The tail would feel more planted if the Haldex all-wheel-drive system were set up for more rear torque bias. As it is—90/10 front to rear—the system performs very much like a front-drive car. Only under acceleration or when slippage occurs does the system transfer up to 50 percent of torque to the rear. Aggressive cornering results in typical front-drive push, but feather the throttle to send more torque to the rear axle, and the rear 40-series Pirelli P Zero Rossos buckle down, rocketing the car through exits with more steam than you thought possible. It's easier to rotate the car by hitting a button once to reduce Dynamic Stability and Traction Control (DSTC), which leaves the stability control on but retards brake intervention for some sideways fun. That button must be hit five times to completely deactivate the system. Why five times? Nilsson said, "We wanted the driver to be really sure."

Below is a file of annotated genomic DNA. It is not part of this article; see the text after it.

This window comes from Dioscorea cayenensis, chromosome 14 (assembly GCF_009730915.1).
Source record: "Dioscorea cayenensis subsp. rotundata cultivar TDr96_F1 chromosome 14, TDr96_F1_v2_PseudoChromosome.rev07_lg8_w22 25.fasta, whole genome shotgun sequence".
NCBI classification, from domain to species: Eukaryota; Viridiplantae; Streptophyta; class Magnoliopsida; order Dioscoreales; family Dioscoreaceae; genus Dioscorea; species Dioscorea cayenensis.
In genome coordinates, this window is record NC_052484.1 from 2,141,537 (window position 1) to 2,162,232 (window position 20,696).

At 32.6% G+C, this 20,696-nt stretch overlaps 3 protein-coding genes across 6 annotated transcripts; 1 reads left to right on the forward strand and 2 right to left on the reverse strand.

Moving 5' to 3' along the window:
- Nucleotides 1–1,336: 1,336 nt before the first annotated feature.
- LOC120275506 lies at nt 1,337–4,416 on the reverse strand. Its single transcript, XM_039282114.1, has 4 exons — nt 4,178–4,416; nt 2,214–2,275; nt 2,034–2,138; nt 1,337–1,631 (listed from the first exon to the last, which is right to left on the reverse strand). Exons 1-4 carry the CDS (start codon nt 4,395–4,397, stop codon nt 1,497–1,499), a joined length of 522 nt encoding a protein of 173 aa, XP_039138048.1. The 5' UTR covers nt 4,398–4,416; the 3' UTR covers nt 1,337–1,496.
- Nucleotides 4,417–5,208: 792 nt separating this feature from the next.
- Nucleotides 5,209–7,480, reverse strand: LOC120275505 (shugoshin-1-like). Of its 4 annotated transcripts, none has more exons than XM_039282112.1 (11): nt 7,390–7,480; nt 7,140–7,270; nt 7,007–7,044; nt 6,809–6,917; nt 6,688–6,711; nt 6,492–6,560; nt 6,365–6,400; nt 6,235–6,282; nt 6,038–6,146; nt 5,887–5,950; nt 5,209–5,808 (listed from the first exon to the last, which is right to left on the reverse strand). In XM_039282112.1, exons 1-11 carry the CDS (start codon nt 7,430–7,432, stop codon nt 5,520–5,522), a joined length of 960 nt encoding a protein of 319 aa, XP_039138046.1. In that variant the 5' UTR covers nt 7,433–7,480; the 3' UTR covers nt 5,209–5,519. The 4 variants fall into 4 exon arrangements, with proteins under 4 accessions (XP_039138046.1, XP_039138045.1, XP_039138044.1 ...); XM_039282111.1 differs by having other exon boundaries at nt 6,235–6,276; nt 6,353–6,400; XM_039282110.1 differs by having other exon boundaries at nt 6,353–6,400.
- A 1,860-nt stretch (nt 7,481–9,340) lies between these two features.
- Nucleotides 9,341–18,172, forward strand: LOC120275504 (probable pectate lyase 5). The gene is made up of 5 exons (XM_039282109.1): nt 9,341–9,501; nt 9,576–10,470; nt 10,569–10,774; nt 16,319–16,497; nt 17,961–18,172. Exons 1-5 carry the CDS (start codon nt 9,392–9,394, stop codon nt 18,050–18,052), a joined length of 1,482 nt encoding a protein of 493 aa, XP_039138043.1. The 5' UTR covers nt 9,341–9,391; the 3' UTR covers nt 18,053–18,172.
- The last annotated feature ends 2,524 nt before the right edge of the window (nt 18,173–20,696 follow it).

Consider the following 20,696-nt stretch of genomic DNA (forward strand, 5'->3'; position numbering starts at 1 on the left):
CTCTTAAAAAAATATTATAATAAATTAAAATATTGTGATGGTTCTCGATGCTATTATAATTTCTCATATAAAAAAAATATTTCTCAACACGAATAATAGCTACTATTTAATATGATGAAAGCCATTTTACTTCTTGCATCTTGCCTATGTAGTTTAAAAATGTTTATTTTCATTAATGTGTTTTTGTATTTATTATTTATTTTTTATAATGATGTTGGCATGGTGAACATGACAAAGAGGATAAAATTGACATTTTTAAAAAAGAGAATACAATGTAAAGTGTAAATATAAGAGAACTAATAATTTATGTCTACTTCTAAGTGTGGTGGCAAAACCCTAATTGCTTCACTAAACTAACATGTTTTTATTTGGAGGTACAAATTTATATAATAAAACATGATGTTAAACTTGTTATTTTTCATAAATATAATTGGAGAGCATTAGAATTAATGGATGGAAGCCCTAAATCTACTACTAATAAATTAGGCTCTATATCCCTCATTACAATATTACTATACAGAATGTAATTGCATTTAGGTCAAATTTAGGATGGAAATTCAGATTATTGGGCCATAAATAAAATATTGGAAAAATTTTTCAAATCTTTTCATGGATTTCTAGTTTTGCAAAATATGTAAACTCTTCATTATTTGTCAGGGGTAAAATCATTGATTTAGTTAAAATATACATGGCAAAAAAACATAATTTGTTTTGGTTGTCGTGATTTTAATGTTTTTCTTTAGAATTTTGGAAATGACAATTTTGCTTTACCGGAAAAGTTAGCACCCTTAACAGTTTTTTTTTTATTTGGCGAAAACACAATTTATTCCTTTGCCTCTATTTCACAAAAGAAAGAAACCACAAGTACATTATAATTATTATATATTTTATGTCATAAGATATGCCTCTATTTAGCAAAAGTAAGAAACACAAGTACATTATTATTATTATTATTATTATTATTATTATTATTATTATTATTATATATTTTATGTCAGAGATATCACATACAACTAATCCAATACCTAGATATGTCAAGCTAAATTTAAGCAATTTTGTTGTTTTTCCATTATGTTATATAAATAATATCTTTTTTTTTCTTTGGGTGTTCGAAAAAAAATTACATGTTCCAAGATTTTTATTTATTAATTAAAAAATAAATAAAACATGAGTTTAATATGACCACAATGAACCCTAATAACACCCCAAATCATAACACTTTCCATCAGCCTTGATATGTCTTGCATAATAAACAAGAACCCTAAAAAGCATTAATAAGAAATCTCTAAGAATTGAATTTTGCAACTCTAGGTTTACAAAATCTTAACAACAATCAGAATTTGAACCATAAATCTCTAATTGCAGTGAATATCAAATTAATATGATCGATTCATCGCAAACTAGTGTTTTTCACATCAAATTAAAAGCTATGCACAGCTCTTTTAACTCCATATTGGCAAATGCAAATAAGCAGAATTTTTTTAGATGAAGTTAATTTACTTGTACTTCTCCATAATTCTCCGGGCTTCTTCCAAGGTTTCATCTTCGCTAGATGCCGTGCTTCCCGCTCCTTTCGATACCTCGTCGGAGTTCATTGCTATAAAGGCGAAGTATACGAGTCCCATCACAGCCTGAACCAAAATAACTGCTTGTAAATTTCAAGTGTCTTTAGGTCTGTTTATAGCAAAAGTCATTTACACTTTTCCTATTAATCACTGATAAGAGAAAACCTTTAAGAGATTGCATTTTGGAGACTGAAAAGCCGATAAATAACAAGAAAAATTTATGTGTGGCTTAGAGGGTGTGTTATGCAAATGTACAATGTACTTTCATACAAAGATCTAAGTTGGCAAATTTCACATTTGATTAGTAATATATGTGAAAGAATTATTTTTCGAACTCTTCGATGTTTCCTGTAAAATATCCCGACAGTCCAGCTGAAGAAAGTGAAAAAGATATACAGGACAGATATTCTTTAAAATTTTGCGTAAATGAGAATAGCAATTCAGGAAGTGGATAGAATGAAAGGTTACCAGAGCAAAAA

Through tight turns and long sweepers, the car does an excellent job of staying flat, exhibiting but a smidge of body roll. On the skidpad, the S60R registered 0.88 g of lateral grip, which is more adhesion than the S4 (0.85), the C32 (0.81), and even the M3 (0.87). Exploiting that grip would be more fun if the steering didn't feel so artificial. The quick-ratio (2.5 turns lock-to-lock) rack responds to input linearly, but communication from the road is lacking, resulting in a numb, isolating feel.